By Chand Bellur
July 16, 2020 at 2:34 p.m. PT
- Apple avoids paying taxes by shifting profits into three Irish subsidiaries.
- The European Commission sued Apple, attempting to hold them accountable for dodging taxation in the EU.
- Apple appealed the case, and an EU court sided with the Cupertino tech giant, allowing them to forgo taxation.
Apple’s Cunning Scheme to Avoid Taxation
A few days ago, most Americans had to file and pay their taxes. I run a business, so I had to file and pay taxes for my LLC. I do this every year, and I pay my taxes entirely and fairly, like most Americans.
Large, multinational corporations follow a different set of rules. They’re able to hire wily tax consultants who can help them avoid taxation, almost entirely. The process involves selling intellectual property through foreign subsidiaries, which allows multinational corporations to under-report profits. The real profits end up in tax havens, such as Ireland, the Cayman Islands, or the far off land of Delaware.
Apple, a company that seems to do everything better than the competition, is also the best at dodging taxes. Two of their “Irish” subsidiaries don’t actually exist in Ireland or the U.S. They also struck a sweetheart deal with the Irish government for minimal taxation at a 0.005% rate, allowing them to dodge a $14 billion tax bill.
If that’s not enough, most of Apple’s profits reside in stable, insured U.S. banks. Apple avoids taxation by claiming that the profits are under foreign control.
Although Apple isn’t the only multinational corporation that plays this shell game, it’s one of the best at it. All the while, we live in a nation with no high-speed rail, poor medical infrastructure, and horrible public education. Adding insult to injury, corporations like Apple recruit offshore workers, claiming that there aren’t enough intelligent Americans to fill high tech jobs.
European Commission Sues Apple for €13 Billion
Unlike the United States, most European nations believe in society. They spend tax revenues to ensure that their nations have the essentials such as education, health care, public transportation, and retirement. Their citizens and residents, more educated and conscientious than us, have flattened the curve of a devastating pandemic by placing their faith in experts, rather than trusting narcissistic sociopaths.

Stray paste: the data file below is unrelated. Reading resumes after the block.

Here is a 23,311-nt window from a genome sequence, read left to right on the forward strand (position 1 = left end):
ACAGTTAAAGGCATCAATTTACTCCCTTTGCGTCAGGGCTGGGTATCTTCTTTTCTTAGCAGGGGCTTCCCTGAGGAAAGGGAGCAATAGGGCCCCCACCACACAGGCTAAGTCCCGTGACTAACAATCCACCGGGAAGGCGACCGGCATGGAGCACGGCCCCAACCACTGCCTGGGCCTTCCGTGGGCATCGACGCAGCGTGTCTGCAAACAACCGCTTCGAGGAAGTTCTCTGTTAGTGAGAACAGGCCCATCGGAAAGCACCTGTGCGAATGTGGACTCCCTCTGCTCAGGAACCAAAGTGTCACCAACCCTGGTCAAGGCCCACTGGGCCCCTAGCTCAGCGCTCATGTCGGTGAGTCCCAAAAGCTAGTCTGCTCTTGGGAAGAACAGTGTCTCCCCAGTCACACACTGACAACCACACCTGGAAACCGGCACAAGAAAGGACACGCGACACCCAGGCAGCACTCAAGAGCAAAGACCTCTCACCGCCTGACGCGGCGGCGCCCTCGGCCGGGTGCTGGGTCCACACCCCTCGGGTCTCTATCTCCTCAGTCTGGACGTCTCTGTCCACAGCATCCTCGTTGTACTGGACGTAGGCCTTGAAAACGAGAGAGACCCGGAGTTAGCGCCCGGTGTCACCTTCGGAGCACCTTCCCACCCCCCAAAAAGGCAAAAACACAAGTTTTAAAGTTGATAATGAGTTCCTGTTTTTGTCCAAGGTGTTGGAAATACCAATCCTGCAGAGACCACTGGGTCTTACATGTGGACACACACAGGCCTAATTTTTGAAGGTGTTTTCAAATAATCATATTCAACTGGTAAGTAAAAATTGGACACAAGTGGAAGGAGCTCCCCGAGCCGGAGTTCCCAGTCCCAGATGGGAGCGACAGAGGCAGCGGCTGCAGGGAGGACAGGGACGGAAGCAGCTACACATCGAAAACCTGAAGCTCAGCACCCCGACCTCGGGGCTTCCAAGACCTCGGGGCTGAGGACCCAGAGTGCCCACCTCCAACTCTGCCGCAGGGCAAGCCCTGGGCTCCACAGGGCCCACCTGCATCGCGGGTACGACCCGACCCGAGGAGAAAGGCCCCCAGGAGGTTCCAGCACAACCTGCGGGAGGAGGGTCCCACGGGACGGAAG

Instead of homes covered with solar panels, European governments have taken on generating renewable energy. The way things are going, Americans may need to dig their own wells and grow their own food, as corporations gobble up tax revenues, without contributing even close to their fair share.
For all of these reasons, the European Commission does what U.S. authorities are afraid to do — challenge one of the biggest corporations on the planet, asking them to pay their fair share of taxes. After all, some nations don’t want to descend back into feudalism.
The initial verdict ruled that Apple must pay €13 Billion to the EU. As with most judiciary systems, the EU courts allow numerous appeals. With the court ruling, Apple won the appeal as there wasn’t sufficient evidence to prove that the company engaged in anti-competitive practices. In other words, Ireland gave them a tax break, which they’re entitled to do. It wasn’t the result of anti-competitive behavior. At least no one could prove that, because it’s challenging to do.
Although the European Commission has 14 days to appeal this decision, they’re battling one of the largest corporations on the planet. Apple handles legal challenges with grace, using PR to cover up their malfeasance. It’s likely that Apple will never pay that €13 Billion to the EU.
Apple Claims They Pay More Taxes Than Any Corporation
Apple works hard to cover up their tax conspiracy. Although their process is legal, it’s unethical. It robs governments around the world of much-needed revenues.
Apple claims a worldwide taxation rate of approximately 26%. This was before the U.S. corporate tax rate dropped from 35% to 21%. Keep in mind, the techniques they use to dodge taxation involve under-reporting profits. The 26% effective tax rate is the result of a gross under-reporting of profits. The bulk of Apple’s profits reside in tax havens, dodging most of their tax liability.
At the end of the day, most people don’t care if Apple pays taxes or not. They just want the new, shiny iPhone and can’t figure out why our infrastructure is falling apart. This presents opportunities for political pundits to shift the blame to one party or another. This is beyond partisan politics. It’s beyond the United States.
Unfortunately, this phenomenon creates a feedback effect. Without tax revenues, public education suffers, as the schools are poorly-funded. An ignorant public is susceptible to misinformation. The politics of divide and conquer fill the vacuum, ensuring no solution to this devastating problem.
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